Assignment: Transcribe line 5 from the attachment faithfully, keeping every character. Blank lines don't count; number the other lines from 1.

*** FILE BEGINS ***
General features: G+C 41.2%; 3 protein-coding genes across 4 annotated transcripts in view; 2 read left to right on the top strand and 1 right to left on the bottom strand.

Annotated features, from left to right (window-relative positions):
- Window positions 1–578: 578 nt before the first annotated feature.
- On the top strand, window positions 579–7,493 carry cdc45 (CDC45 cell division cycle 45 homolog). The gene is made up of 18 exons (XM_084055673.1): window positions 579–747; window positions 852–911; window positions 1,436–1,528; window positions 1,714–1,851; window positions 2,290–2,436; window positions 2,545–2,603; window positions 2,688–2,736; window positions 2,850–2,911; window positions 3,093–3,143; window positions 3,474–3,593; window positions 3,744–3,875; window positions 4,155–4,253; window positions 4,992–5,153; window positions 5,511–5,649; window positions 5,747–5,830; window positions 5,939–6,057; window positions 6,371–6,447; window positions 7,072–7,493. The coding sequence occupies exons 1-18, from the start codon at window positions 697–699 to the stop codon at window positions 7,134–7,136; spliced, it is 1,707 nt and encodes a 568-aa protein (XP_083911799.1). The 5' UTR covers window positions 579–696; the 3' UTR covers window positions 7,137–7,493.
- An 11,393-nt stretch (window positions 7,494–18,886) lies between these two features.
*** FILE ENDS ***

- An 11,393-nt stretch (window positions 7,494–18,886) lies between these two features.